We can use Figure \(\PageIndex{3}\) to establish limits for analytical methods. If a method’s minimum detectable signal is equivalent to 10 mg of analyte, then it is best suited to a major analyte in a macro or meso sample. Extending the method to an analyte with a concentration of 0.1% w/w requires a sample of 10 g, which is rarely practical due to the complications of carrying such a large amount of material through the analysis. On the other hand, small samples containing trace amounts of analyte place significant restrictions on an analysis. For example, 1-mg sample with an analyte present at 10–4% w/w contains just 1 ng of analyte. If we can isolate the analyte in 1 mL of solution, then we need an analytical method that can reliably detect it at a concentration of 1 ng/mL.

    It should not surprise you to learn that total analysis methods typically require macro or meso samples containing major analytes. Concentration methods are particularly useful for minor, trace, and ultratrace analytes in macro, meso, and micro samples.

    Equipment, Time, and Cost

    Finally, we can compare analytical methods with respect to equipment needs, the time to complete an analysis, and the cost per sample. Methods relying on instrumentation are equipment-intensive and may require significant operator training. For example, the graphite furnace atomic absorption spectroscopic method for determining lead in water requires a significant capital investment in the instrument and an experienced operator to obtain reliable results. Other methods, such as titrimetry, require less expensive equipment and less training.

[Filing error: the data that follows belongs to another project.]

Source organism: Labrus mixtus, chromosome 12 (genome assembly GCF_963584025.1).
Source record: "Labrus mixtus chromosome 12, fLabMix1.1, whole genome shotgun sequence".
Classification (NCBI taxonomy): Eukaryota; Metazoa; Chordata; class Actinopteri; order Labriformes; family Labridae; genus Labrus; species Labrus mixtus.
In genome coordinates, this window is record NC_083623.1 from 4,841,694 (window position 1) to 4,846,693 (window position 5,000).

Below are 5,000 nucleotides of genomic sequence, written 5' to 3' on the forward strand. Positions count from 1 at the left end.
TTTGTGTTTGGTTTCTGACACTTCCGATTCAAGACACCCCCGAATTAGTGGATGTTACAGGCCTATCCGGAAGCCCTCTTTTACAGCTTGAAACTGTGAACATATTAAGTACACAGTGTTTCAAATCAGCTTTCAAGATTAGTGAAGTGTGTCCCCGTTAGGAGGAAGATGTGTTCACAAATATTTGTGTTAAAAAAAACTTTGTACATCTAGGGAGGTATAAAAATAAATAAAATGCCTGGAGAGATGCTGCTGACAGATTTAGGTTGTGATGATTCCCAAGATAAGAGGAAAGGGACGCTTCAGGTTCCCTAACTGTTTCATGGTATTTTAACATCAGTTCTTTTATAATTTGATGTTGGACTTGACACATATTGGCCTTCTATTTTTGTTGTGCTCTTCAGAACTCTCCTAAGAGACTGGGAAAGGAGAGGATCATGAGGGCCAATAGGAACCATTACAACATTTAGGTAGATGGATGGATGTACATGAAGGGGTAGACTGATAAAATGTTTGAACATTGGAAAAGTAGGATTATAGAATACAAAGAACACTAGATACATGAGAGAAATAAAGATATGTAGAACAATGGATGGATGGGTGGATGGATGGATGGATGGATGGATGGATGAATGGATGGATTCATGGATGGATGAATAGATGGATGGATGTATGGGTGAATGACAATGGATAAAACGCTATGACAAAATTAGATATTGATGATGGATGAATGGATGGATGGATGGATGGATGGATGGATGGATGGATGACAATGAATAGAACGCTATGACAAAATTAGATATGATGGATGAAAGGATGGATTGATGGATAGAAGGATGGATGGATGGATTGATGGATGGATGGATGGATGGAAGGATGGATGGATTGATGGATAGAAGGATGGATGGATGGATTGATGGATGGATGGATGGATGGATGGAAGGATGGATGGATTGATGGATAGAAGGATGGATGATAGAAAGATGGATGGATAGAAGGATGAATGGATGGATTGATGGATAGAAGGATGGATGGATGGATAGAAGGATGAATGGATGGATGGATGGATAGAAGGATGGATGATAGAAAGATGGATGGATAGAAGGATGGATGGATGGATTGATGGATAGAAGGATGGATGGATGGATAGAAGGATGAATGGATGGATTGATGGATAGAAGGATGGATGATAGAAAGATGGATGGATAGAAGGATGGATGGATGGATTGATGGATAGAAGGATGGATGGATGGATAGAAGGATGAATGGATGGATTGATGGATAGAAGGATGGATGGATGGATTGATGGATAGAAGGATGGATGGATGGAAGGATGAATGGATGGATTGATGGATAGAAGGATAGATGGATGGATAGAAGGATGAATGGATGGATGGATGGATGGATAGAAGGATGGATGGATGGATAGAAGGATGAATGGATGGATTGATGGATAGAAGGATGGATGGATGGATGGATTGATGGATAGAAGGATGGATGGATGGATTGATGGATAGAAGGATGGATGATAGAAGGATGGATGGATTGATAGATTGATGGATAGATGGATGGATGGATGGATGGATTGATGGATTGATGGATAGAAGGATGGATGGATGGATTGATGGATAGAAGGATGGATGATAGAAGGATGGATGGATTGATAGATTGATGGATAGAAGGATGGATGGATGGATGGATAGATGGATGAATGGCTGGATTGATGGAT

The time to complete an analysis for one sample is often fairly similar from method to method. This is somewhat misleading, however, because much of this time is spent preparing solutions and gathering together equipment. Once the solutions and equipment are in place, the sampling rate may differ substantially from method to method. Additionally, some methods are more easily automated. This is a significant factor in selecting a method for a laboratory that handles a high volume of samples.